Los Angeles, CA
Corrections involves the delivery of justice; it is a fundamental government responsibility and should not be contracted out under a bidding-out system. There are inherent conflicts of interest in privatized corrections. The profit motive creates perverse incentives to expand the prison system and undermines sound criminal justice policy.
Corrections systems, confronted with pressure to relieve overcrowding and fiscal constraints, have turned to prison privatization. Economically depressed communities have accepted private prisons as a means of economic development. Private prison companies promise these communities jobs, tax revenues and a number of other incentives. However, the expected benefits of private prisons are not worth the risk to public safety.
Private prison firms generate profits by employing non-union labor, under-staffing facilities, paying employees inferior wages and fewer benefits, providing inadequate staff training, and providing inadequate services. These practices and high staff turnover endanger communities and workers, erode local economies, and increase the liability for contracting jurisdictions.
Despite all the ways that private management firms cut corners, according to the Government Accounting Office, there is no conclusive evidence that prison privatization saves dollars. However, there are numerous "horror" stories at private prisons in places like Youngstown, Ohio; Travis County, Texas; Jena, Louisiana; and Santa Rosa and Hobbs, New Mexico.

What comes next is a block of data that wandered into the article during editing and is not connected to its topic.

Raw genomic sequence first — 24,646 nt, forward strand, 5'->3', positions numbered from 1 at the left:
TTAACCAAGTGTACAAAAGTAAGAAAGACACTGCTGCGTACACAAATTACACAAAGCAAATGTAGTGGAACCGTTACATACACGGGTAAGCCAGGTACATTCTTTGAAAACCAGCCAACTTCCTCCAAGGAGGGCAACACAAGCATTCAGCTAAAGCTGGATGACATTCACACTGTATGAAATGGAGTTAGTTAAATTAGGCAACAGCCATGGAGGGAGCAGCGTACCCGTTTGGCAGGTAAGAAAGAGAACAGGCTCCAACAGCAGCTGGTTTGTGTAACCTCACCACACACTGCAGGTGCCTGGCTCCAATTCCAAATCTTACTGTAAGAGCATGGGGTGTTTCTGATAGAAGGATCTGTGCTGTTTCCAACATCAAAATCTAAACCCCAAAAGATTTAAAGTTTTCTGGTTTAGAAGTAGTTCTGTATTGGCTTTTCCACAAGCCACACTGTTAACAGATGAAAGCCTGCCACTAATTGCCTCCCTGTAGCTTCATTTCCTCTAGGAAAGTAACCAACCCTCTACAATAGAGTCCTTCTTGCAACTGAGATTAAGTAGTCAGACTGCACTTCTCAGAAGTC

Many state and local governments have failed to govern the operation of private prisons, and many contracting jurisdictions do not have adequate systems of oversight to ensure public safety and proper accountability. Private prisons can refuse to provide basic information about their operations that public prisons are required to provide. Privacy and secrecy of private prisons are obvious incentives to corruption.
The current interstate commerce in prisoners by private prison corporations is one of the tragedies of prison privatization. Prisoners are incarcerated at great distances from their families, homes and communities. Prisoners in these circumstances are less likely to reintegrate themselves successfully on release, and are far more likely to be returned to prison.
The operation of prisons is inherently a responsibility of government. The profit motive driving private prisons leads to dangerous conditions inside and outside the prison walls, and does not save taxpayers money. Prison privatization only benefits corporations and their shareholders. The AFL-CIO opposes the privatization of prisons at the local, state and federal level.